If your savings account rates are getting you down, you may be wondering when they will rise again – and why in the world they’re lowering in the first place. Unfortunately, the rough economic times of recent months are mainly the culprit. However, this doesn’t tell the whole story about why low interest rates have claimed out savings accounts.
What’s Going On?
As you know, in order to save banks from shutting down entirely, the Federal Reserve bailed them out financially with tax funds. This means, technically the banks are supposed to have money available to cover their loss so that they don’t have to pass any financial burden down to those with savings accounts.
However, it hasn’t exactly turned out this way. Despite being distributed emergency funds, low interest rates have still made their way into our savings. The reason that some experts give for the decrease is the banks’ attempts to conserve their capital and invest more conservatively. Also, they’re following the lead of the Federal Reserve, which has lowered its target rate. Basically, everyone’s making attempts to play it safe. Who’s to say you can actually blame them after struggling for many months?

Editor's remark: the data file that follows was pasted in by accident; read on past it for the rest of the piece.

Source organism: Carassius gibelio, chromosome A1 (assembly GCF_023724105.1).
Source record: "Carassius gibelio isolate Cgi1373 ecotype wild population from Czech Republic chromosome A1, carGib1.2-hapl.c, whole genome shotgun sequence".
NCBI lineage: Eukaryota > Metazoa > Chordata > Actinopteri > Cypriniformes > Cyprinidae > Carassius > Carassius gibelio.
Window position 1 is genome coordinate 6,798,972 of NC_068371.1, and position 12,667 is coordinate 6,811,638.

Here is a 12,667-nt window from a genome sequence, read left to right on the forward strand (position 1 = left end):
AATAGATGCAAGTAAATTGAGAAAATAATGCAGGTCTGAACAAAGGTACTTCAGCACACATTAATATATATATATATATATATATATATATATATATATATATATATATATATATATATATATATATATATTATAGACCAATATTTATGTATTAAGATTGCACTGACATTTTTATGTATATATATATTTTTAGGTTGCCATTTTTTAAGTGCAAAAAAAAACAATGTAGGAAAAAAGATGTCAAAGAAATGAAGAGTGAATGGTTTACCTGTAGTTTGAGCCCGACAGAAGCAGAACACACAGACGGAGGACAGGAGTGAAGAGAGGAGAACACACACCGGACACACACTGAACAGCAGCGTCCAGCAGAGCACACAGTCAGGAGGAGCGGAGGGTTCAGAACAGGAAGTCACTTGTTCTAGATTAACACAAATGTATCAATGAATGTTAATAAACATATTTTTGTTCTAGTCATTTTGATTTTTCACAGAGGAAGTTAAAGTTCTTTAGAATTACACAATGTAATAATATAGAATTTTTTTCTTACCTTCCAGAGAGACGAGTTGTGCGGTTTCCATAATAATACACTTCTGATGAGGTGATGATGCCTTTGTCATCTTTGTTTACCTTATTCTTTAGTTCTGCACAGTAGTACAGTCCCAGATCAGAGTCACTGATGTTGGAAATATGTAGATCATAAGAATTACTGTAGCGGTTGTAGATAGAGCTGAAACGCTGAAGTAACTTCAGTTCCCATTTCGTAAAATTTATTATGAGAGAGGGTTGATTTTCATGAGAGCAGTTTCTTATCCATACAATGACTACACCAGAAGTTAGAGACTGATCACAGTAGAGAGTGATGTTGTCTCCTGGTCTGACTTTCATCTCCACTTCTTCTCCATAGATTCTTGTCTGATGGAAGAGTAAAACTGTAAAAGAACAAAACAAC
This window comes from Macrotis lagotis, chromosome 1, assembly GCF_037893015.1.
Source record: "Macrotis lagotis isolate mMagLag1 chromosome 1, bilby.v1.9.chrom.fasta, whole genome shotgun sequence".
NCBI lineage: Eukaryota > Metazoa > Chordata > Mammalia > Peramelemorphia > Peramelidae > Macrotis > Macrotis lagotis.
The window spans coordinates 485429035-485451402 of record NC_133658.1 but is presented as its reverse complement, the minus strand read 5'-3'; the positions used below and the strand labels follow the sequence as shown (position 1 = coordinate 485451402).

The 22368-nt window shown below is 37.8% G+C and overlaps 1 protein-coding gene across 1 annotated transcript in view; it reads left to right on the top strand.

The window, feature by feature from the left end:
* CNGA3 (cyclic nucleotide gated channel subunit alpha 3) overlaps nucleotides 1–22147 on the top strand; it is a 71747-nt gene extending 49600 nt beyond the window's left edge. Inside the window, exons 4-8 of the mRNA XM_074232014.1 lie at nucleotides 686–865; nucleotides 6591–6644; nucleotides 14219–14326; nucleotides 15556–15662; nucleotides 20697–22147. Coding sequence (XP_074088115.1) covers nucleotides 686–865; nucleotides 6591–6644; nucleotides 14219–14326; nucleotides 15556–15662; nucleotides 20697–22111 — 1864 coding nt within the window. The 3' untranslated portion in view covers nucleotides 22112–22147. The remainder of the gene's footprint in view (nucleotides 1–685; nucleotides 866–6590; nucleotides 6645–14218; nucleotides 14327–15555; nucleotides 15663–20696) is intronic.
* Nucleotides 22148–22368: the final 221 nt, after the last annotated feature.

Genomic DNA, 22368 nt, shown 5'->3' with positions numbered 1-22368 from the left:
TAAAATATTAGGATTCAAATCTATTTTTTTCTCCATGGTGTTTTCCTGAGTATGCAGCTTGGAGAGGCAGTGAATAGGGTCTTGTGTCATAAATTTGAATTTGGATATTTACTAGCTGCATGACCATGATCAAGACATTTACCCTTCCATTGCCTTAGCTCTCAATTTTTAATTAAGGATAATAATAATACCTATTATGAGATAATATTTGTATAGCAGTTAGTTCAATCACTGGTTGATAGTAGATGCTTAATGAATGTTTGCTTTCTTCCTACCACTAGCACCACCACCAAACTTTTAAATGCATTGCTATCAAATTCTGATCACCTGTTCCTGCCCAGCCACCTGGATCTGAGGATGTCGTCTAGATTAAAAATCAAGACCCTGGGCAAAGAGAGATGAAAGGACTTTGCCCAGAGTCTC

What Can We Do?
If you’ve found that in the past year, the savings account rates in your savings account had a rate of 3% and now it’s dropped to 0.05%, you’re probably pretty frustrated. This means, the returns you gained on your balance are now much lower.
Unfortunately, if you’re sticking with the same bank, there may not be too much you can do to change this situation until rates as a whole elevate. However, it doesn’t hurt to ask the bank if there’s a way to raise your rate. Also, you can consider looking to a local credit union or online bank, both of which offer rates that may be up to 2 percentage points higher than standard banks’ low interest rates.
Until the economy completes its path to recovery, we may continue to see low interest rates. However, if you check your local credit union, as well as online banks, you may discover new ways to bring higher returns on your savings accounts.